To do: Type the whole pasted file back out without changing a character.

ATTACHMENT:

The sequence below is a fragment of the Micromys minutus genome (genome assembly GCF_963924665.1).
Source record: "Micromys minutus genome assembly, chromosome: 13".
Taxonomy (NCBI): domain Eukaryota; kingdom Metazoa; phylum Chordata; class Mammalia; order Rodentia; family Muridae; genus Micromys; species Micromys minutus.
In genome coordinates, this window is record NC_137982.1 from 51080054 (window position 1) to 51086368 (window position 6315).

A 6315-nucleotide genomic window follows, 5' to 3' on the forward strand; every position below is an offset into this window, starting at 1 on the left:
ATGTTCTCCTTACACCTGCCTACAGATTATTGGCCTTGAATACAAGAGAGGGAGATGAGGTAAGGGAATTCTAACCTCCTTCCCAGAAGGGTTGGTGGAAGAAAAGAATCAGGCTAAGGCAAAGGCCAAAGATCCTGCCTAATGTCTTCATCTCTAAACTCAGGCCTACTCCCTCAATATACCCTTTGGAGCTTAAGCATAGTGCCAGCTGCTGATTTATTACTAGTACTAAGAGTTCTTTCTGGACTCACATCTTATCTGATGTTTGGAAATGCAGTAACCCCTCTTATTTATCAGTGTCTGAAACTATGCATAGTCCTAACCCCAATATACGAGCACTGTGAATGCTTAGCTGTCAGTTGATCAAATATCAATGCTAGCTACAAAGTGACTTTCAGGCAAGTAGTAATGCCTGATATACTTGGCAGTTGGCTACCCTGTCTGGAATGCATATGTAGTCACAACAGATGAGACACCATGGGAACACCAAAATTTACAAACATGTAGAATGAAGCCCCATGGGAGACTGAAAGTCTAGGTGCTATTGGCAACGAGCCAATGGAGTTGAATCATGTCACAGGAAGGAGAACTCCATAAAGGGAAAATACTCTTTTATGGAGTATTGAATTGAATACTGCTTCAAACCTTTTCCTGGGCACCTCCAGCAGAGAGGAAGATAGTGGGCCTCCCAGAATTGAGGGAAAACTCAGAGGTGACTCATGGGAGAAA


The sequence below is a fragment of the Micromys minutus genome (genome assembly GCF_963924665.1).
Source record: "Micromys minutus genome assembly, chromosome: 13".
Taxonomy (NCBI): domain Eukaryota; kingdom Metazoa; phylum Chordata; class Mammalia; order Rodentia; family Muridae; genus Micromys; species Micromys minutus.
In genome coordinates, this window is record NC_137982.1 from 51080054 (window position 1) to 51086368 (window position 6315).

A 6315-nucleotide genomic window follows, 5' to 3' on the forward strand; every position below is an offset into this window, starting at 1 on the left:
ATGTTCTCCTTACACCTGCCTACAGATTATTGGCCTTGAATACAAGAGAGGGAGATGAGGTAAGGGAATTCTAACCTCCTTCCCAGAAGGGTTGGTGGAAGAAAAGAATCAGGCTAAGGCAAAGGCCAAAGATCCTGCCTAATGTCTTCATCTCTAAACTCAGGCCTACTCCCTCAATATACCCTTTGGAGCTTAAGCATAGTGCCAGCTGCTGATTTATTACTAGTACTAAGAGTTCTTTCTGGACTCACATCTTATCTGATGTTTGGAAATGCAGTAACCCCTCTTATTTATCAGTGTCTGAAACTATGCATAGTCCTAACCCCAATATACGAGCACTGTGAATGCTTAGCTGTCAGTTGATCAAATATCAATGCTAGCTACAAAGTGACTTTCAGGCAAGTAGTAATGCCTGATATACTTGGCAGTTGGCTACCCTGTCTGGAATGCATATGTAGTCACAACAGATGAGACACCATGGGAACACCAAAATTTACAAACATGTAGAATGAAGCCCCATGGGAGACTGAAAGTCTAGGTGCTATTGGCAACGAGCCAATGGAGTTGAATCATGTCACAGGAAGGAGAACTCCATAAAGGGAAAATACTCTTTTATGGAGTATTGAATTGAATACTGCTTCAAACCTTTTCCTGGGCACCTCCAGCAGAGAGGAAGATAGTGGGCCTCCCAGAATTGAGGGAAAACTCAGAGGTGACTCATGGGAGAAA